My first speeding ticket was when I was 16 or 17 years old. I was building up speed in a 36- horsepower 1957 Volkswagen Karmann Ghia to get up a steep hill near Bass Lake. The speed limit in that space was 25 MPH, but I needed much more than that in order to get up the hill without having to shift down to second gear. The young deputy sheriff who nabbed me must have thought I was a super criminal and had me get out of the car and spread-eagle against the side while he frisked me for weapons. Fortunately, he didn’t find them and I was able to continue my crime spree, robbing a bank and a liquor store before retiring that night to my hideout.

Friday, July 6

Another way to build a house

I found this little three-and-a-half-inch-diameter gem a couple of days ago, clinging to an oak branch. The use of color and contrast are so pleasing; the lightness of weed stems and wads of spider web outside play against the darkness of horse tail hair on the interior.

We are currently in the throes of choosing the color for the exterior of our new house. It’s several hundreds of square feet and had better be right the first time. Our preferences are narrowing to the various hues of the soil surrounding the house. Just like this little bird’s nest, we too can blend with the surroundings.

Enough house—here’s Big Ben

I looked out the kitchen window and here’s Ben, former World Champion Something or Other Mule, munching on the apricot tree! I let him keep on eating the leaves because he seemed to enjoy them so much and besides if he eats a few twigs with them I can park the car underneath in the shade.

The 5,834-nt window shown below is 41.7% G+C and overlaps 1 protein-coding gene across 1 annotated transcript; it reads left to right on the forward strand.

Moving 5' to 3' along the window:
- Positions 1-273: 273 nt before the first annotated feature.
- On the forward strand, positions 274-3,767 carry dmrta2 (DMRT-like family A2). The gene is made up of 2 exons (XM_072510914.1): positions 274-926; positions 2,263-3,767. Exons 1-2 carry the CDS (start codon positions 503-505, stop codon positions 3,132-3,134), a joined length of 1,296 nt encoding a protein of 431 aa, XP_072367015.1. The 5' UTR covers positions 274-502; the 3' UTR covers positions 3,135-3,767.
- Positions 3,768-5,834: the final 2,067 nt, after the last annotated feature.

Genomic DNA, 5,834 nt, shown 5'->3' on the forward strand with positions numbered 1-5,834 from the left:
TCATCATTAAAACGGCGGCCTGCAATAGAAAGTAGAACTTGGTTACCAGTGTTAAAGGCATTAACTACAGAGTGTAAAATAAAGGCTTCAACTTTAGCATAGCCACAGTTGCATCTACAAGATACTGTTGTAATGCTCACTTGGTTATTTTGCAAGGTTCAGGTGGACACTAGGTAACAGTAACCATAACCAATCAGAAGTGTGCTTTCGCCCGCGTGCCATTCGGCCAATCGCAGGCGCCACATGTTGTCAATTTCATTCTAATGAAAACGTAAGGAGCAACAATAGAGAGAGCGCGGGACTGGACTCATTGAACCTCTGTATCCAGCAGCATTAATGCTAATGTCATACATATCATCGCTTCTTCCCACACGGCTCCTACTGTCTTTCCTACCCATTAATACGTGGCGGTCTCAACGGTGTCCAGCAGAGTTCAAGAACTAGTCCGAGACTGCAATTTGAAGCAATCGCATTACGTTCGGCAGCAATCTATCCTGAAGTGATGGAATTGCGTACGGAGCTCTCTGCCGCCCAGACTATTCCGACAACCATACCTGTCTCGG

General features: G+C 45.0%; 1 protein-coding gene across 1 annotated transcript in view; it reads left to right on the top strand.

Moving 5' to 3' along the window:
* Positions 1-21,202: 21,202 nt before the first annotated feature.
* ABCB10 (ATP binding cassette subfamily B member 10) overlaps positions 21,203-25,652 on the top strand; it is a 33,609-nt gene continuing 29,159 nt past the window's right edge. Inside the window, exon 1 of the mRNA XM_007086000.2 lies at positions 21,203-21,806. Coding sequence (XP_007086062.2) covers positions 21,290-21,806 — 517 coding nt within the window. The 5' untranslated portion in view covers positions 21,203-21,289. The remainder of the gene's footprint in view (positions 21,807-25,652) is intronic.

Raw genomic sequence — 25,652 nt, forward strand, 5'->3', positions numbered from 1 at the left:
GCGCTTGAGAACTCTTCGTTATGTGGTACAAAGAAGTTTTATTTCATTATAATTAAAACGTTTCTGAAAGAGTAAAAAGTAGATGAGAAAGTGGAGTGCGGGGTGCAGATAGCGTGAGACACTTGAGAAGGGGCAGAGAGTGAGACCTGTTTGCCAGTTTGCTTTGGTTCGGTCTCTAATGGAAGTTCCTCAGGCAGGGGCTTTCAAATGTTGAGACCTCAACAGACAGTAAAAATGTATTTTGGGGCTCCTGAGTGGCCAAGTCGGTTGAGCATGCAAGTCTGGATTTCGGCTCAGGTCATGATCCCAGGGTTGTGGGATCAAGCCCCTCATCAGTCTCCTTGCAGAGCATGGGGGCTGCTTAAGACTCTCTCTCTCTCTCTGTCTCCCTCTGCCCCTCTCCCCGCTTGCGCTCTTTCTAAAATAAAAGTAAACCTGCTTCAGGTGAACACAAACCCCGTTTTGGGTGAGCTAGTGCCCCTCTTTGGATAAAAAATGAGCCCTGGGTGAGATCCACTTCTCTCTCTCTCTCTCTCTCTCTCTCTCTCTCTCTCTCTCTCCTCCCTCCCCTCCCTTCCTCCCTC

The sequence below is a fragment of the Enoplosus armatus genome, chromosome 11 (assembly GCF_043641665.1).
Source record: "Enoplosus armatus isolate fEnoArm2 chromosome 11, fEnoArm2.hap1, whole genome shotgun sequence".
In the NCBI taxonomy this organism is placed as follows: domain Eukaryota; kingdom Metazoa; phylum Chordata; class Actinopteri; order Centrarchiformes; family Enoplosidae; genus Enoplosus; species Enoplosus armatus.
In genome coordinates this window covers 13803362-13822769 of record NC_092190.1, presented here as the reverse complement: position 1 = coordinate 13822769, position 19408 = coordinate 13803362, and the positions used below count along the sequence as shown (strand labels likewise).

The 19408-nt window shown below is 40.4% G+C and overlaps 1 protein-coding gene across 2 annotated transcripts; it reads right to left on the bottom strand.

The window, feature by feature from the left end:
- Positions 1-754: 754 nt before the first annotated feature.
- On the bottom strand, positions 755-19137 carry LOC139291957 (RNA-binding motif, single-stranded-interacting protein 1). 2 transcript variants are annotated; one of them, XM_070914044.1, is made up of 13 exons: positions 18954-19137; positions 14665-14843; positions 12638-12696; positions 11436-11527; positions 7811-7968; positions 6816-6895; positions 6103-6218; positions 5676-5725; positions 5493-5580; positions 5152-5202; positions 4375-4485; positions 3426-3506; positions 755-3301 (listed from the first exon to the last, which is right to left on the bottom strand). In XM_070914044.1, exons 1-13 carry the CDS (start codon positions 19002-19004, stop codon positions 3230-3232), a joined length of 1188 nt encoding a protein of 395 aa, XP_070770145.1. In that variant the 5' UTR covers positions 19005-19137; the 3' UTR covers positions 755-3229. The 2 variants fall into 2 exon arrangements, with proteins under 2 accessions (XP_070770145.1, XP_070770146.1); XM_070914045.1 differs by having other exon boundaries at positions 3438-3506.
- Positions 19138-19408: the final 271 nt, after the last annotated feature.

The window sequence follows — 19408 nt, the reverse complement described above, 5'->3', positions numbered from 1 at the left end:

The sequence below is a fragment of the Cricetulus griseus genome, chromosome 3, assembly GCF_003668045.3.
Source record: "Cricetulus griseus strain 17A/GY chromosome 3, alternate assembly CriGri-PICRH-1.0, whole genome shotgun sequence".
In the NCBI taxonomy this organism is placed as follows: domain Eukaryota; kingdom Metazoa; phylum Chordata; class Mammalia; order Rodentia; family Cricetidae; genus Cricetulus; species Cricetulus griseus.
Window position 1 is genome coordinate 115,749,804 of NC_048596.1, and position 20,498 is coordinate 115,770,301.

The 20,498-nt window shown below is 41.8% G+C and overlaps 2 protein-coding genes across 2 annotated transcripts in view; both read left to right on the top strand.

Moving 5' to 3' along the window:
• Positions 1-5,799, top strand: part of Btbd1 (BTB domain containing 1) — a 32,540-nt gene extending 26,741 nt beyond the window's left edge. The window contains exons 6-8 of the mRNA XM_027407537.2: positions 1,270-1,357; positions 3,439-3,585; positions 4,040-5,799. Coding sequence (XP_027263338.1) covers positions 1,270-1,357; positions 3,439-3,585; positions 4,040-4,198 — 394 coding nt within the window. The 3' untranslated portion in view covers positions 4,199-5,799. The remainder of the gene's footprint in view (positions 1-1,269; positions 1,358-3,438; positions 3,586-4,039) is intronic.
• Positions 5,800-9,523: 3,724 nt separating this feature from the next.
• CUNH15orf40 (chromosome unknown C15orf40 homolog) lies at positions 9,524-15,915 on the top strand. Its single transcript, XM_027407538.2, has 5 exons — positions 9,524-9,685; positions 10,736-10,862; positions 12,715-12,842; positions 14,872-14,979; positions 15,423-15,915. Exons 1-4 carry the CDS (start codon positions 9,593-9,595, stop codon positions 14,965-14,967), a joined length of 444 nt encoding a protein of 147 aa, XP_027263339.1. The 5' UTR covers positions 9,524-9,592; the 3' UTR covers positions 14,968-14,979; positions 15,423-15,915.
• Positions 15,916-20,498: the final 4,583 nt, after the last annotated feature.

Tuesday, July 3

Light and shadow

It gets confusing—when I walked through the house it was hard to discern what was solid material and what was shadow. The truss picture here makes my point. Near the bottom center is the odd thing; a series of squares punches through the triangles and looks like a mirror reflection of something else entirely.

Looking down on the patio area where shadows take center stage.

Kim had to ride the boom into an oak tree in order to free up a truss that got snagged on an old dead branch.

Time off for a day. Tomorrow is Independence Day here in the US. Hang up your belt and hat and go watch a fireworks show at Bass Lake.

Monday, July 2

Adding triangles

Up goes a whole stack of eight or so trusses
So far we’ve had nothing to look at but rectangular shapes. This morning the crew added something new—triangles! They go on top of the squares. By noon half the structure was already up. Amazing.
Of course, it still helps to be part monkey
Starting to look interesting and complicated
I forgot my real camera, so these are cell phone pix. Sorry. Tomorrow I’ll do better, I promise.